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Water-The Most Important Nutrient for Horses

Water-The Most Important Nutrient for Horses

Water is the most important nutrient that we provide for horses on a year around basis. Horses need 2 to 3 times more water than other feedstuffs. An 1100 lb horse on a dry forage diet at an average temperature of 68 degrees Fahrenheit will need a minimum of 6-7 gallons of water per day or 48-56 lbs of water, and many horses will drink more water than the minimum. We all appreciate that the water requirement may double at high temperatures, but may not realize that at -4 degrees Fahrenheit; the quantity required is about 10-12 gallons per day,...

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Feeding Horses that are Hard Keepers

Feeding Horses that are Hard Keepers

Much like teenage boys, some horses seem to be able to devour every bit of feed in sight, and still not gain weight. Unlike the teenage boys, however, and unfortunately for the owners of these hard keepers, this generally isn’t just a stage that the horse is going through. So, what is the best way to feed a horse to increase weight gain to the desired level, and then maintain it there? First, start by taking a Body Condition Score and determining the current weight of the horse, and tracking those two elements over time, so you can know for...

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Coop Odors: The Stinky Truth and How Nutrition can Help

Coop Odors: The Stinky Truth and How Nutrition can Help

Sometimes your coop can get a little smelly, which can be a little embarrassing. What’s the scoop on coop odors, and how can you help your hens live their best lives by reducing odors in their home? Causes of Coop Odors Although chicken poop can be stinky, the most likely culprit for coop odors is the colorless gas ammonia. A combination of hydrogen and nitrogen, ammonia has a sharp, pungent smell, similar to vinegar. Chickens that are exposed to this gas can develop permanent damage to lungs and eyes and will avoid the coop if levels are too high. Ammonia...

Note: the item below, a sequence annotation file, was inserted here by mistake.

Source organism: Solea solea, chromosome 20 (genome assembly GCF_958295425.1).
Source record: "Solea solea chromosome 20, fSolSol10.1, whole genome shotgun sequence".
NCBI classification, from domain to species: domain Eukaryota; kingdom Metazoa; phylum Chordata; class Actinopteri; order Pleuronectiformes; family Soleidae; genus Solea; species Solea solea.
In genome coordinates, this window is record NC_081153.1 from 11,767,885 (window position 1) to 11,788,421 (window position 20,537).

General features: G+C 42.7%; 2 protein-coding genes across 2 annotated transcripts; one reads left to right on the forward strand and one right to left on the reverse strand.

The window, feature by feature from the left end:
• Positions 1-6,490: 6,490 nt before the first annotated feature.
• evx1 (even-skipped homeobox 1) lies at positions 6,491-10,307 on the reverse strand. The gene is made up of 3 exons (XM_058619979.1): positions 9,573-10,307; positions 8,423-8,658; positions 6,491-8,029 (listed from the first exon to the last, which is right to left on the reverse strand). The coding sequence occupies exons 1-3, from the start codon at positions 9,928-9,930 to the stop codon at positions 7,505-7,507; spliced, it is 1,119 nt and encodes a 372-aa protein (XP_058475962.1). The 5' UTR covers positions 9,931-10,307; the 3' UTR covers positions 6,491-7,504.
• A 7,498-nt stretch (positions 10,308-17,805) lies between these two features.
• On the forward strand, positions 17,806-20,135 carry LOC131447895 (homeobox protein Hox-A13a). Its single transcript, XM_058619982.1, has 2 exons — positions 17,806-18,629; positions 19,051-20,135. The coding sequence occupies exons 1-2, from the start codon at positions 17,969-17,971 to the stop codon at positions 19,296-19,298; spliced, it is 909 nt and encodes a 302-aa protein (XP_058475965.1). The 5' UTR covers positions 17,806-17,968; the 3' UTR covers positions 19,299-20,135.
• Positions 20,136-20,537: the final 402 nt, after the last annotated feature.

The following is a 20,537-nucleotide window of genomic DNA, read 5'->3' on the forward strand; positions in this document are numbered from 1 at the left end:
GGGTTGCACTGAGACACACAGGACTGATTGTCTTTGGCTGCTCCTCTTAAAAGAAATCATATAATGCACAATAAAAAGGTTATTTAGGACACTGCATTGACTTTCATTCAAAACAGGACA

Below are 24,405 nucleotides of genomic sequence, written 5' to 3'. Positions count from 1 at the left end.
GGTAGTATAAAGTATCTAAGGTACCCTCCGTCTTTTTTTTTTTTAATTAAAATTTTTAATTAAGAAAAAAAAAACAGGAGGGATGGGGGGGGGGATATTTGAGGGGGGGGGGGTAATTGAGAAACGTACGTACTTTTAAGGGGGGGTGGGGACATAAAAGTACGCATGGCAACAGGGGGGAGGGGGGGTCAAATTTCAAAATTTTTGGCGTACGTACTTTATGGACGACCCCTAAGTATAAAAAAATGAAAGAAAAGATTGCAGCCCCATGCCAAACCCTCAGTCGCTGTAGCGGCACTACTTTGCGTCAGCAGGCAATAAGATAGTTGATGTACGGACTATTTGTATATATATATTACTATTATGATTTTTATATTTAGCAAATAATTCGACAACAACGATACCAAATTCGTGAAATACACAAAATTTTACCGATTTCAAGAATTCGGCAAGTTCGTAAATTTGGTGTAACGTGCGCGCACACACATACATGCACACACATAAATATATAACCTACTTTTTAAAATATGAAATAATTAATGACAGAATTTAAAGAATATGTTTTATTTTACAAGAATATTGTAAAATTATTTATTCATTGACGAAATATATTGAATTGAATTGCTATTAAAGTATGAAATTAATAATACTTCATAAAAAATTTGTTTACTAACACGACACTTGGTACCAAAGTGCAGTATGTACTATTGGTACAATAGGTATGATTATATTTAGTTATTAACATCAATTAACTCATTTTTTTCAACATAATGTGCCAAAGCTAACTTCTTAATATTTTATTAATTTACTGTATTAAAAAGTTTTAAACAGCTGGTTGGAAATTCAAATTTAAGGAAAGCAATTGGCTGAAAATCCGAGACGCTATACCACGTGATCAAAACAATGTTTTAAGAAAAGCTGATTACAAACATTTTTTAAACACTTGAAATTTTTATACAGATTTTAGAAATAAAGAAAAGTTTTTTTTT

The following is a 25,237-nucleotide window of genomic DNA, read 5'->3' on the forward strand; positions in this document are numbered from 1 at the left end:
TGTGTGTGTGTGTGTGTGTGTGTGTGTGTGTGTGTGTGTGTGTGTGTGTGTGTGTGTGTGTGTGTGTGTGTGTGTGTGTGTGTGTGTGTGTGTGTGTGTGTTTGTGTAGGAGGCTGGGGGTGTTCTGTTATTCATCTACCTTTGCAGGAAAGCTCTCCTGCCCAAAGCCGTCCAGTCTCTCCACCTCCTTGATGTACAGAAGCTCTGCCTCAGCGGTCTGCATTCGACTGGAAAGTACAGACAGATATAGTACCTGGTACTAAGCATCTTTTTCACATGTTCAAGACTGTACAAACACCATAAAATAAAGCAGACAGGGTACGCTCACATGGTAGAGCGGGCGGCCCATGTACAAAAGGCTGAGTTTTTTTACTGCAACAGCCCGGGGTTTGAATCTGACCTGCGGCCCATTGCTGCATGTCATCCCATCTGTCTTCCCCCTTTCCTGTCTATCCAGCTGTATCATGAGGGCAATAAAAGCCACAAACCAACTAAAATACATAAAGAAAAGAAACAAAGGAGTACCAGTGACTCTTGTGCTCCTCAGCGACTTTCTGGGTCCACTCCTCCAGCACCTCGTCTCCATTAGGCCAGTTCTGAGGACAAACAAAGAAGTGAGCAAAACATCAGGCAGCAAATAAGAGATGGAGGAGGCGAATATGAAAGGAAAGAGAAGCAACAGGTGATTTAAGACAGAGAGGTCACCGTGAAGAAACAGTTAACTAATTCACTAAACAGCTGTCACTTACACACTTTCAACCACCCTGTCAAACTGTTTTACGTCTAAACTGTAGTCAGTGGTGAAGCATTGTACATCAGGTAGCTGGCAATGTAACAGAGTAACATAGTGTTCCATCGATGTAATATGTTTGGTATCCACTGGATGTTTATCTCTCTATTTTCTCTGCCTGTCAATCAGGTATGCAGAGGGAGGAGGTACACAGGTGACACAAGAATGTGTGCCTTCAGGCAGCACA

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Managing Feeding Programs on the Road for Show Horses

Managing Feeding Programs on the Road for Show Horses

The show season is in full swing and horses are subjected to the stress of going down the road on a regular basis. This travel schedule imposes additional requirements for managing the feeding program. Horses like consistency. Changes can cause emotional and physical stress. The more we can keep the routines the same, the easier it is for the horses to cope with the challenges of travel and competition. The following are some suggestions that may be useful to help maintain the body condition, appearance and performance that is required to maintain the competitive status of the horse. First and...

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Help Freshly Weaned Calves Keep Their Appetite

Help Freshly Weaned Calves Keep Their Appetite

Weaning can be a stressful time for calves, but by starting on a transitional feed that is designed to get calves eating when their appetite is reduced can help their long-term performance. Research conducted by Oklahoma State University says that newly received calves can have low intake with lower requirements for protein. However, calves with severely depressed intake probably have greater protein needs. One way to mitigate any issues when transitioning calves on feed can be to have a proper transitional formula. Consider the amount of protein, energy, vitamins and trace minerals they may need. Transitional feeds are very palatable...

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